Clinton Decides to Resume Military Aid to Egypt
U.S. Secretary of State Hillary Clinton will open the way to resuming $1.3 billion in annual military aid to Egypt, AFP reported on Thursday.
The funds had been suspended over human rights concerns, the report noted.
“Tomorrow, Secretary Clinton will certify that Egypt is meeting its obligations under its peace treaty with Israel,” AFP quoted a senior State Department official as having said in an email.
The move will free up $250 million in economic aid that had never been in serious question, the report said, noting Clinton would also waive requirements on whether Cairo is making progress towards democracy to allow for “the continued flow of foreign military financing to Egypt,” according to the official who asked to remain anonymous.
The official stressed that “on the democracy side, Egypt has made more progress in 16 months than in the last 60 years,” highlighting free and fair parliamentary elections as well as the transfer of legislative authority to the new people's assembly.
He added, however, “Yet Egypt's transition to democracy is not yet complete, and more work remains to protect universal rights and freedoms, and the role of NGOs and civil society.”
The annual military aid is cemented in Egypt's 1979 peace with Israel but had come under review recently, due to Cairo's crackdown on pro-democracy groups.
“These decisions reflect our overarching goal: to maintain our strategic partnership with an Egypt made stronger and more stable by a successful transition to democracy,” the State Department official added.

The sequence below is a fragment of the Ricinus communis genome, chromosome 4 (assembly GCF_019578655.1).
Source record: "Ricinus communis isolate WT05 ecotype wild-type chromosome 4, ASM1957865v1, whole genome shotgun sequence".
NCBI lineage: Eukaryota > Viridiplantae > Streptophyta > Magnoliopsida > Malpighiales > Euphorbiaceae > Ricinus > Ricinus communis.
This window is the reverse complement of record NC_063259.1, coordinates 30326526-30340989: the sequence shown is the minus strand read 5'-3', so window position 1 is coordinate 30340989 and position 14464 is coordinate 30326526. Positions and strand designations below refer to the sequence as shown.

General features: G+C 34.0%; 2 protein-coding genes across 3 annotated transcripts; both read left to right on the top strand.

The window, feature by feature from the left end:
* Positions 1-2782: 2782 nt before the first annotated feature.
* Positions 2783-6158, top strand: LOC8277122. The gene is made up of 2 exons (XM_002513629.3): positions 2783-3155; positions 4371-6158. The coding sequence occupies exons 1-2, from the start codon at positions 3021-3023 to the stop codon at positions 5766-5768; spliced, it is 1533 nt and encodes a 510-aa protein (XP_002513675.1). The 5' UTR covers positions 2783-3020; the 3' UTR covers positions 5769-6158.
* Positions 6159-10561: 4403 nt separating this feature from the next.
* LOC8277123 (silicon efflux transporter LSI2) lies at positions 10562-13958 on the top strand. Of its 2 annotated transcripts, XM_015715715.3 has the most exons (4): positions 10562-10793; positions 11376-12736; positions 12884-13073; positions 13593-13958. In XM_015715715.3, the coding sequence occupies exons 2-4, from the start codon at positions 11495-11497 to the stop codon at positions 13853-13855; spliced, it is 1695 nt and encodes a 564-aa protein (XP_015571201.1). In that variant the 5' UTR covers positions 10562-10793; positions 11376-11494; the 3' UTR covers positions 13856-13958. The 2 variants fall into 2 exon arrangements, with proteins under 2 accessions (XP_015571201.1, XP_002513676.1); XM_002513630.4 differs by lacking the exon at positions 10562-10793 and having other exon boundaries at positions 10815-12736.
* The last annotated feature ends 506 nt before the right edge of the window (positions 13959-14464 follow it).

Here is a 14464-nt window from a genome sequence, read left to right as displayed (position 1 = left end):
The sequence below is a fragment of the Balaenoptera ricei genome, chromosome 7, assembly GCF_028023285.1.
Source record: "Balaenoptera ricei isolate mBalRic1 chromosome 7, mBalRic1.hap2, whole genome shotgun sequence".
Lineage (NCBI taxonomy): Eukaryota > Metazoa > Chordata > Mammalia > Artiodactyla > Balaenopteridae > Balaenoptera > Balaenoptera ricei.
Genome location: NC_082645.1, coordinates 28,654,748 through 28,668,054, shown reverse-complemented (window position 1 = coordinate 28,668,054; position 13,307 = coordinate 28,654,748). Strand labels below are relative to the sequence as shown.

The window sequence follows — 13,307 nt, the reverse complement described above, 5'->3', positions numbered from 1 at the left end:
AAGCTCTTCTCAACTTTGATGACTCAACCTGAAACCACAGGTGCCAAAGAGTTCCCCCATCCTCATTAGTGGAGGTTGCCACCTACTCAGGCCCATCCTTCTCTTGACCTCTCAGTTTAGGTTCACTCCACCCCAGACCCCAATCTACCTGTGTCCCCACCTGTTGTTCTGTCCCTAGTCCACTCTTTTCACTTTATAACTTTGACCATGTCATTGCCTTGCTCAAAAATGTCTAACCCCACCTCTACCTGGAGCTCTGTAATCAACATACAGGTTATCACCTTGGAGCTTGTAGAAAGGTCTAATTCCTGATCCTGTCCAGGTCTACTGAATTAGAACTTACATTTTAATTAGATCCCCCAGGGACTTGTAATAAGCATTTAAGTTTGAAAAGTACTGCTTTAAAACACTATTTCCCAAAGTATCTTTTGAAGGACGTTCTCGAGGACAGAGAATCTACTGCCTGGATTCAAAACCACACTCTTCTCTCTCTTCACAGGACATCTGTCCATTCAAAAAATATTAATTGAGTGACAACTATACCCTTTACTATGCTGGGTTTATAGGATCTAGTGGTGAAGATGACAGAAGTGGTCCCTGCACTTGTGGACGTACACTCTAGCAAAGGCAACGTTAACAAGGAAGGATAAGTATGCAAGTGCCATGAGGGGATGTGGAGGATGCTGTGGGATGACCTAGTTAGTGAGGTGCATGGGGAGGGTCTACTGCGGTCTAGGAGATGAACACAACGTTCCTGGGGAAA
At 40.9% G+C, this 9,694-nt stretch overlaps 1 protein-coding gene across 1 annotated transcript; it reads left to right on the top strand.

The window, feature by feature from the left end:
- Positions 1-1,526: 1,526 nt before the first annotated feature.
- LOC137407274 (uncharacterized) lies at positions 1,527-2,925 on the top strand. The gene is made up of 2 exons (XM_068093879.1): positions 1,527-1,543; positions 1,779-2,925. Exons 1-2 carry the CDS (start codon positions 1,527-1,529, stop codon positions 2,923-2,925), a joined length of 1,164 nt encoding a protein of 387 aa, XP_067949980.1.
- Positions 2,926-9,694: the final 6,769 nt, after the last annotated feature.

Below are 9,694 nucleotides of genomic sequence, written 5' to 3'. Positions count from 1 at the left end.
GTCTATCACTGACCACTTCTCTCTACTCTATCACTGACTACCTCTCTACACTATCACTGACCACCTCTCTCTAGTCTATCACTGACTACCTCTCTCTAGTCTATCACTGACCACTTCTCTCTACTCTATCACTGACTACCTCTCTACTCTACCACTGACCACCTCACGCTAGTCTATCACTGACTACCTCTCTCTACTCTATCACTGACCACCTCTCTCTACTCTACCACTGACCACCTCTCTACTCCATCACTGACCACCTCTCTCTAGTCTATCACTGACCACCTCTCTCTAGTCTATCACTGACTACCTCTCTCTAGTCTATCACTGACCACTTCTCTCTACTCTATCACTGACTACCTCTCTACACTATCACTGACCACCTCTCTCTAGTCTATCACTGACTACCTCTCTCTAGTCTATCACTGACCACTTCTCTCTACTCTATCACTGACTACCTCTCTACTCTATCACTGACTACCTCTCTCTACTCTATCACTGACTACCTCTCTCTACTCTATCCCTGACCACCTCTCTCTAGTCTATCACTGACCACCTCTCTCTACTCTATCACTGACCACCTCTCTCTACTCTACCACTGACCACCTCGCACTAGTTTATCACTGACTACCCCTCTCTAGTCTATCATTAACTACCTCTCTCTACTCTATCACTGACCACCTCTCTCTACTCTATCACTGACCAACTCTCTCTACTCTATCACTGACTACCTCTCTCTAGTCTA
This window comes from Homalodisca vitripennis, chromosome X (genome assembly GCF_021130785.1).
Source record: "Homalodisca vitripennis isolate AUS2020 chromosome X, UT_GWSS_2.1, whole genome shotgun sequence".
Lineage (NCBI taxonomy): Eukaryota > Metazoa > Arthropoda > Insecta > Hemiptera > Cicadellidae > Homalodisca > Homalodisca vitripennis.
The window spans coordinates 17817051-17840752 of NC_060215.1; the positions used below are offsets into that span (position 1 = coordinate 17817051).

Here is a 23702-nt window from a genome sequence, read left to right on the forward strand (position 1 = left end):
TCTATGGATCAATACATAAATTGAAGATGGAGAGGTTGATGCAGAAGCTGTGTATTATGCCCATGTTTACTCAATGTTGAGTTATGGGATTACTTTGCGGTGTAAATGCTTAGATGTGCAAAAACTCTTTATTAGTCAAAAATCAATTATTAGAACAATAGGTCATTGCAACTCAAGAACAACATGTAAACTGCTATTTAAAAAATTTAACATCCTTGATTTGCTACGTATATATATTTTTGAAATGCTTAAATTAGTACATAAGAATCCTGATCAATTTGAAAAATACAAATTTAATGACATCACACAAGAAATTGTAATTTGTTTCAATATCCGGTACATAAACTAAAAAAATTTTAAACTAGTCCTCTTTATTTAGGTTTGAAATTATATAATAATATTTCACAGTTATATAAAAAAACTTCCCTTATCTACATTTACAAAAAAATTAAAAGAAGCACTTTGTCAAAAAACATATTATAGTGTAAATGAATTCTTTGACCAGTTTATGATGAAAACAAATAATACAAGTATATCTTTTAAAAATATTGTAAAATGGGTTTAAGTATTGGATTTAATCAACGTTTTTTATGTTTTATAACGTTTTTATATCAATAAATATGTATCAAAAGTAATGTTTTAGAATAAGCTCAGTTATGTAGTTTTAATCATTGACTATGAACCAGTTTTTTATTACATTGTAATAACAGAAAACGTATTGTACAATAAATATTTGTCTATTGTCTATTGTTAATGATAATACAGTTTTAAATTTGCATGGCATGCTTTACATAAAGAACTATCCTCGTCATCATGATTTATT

In December, Egyptian prosecutors stormed the offices of 17 pro-democracy nonprofit groups, including the U.S.-funded International Republican Institute, the National Democratic Institute and Freedom House.
In January, Egypt barred some U.S. members of the NGOs from leaving the country and a number of them took refuge at the US embassy. The country later allowed six American and seven other foreign NGO members to leave the country after they posted bail, even if the case remains unresolved.
Senator Patrick Leahy, who sponsored the legislation that tied conditions to aid, said Thursday he was “disappointed” by Clinton's decision.
“I know Secretary Clinton wants the democratic transition in Egypt to succeed, but by waiving the conditions we send a contradictory message,” Leahy was quoted by AFP as having said in a statement.
He added, “The Egyptian military should be defending fundamental freedoms and the rule of law, not harassing and arresting those who are working for democracy.”
Leahy said that Clinton should use the law to “release no more taxpayer funds than is demonstrably necessary, withholding the rest in the Treasury pending further progress in the transition to democracy.”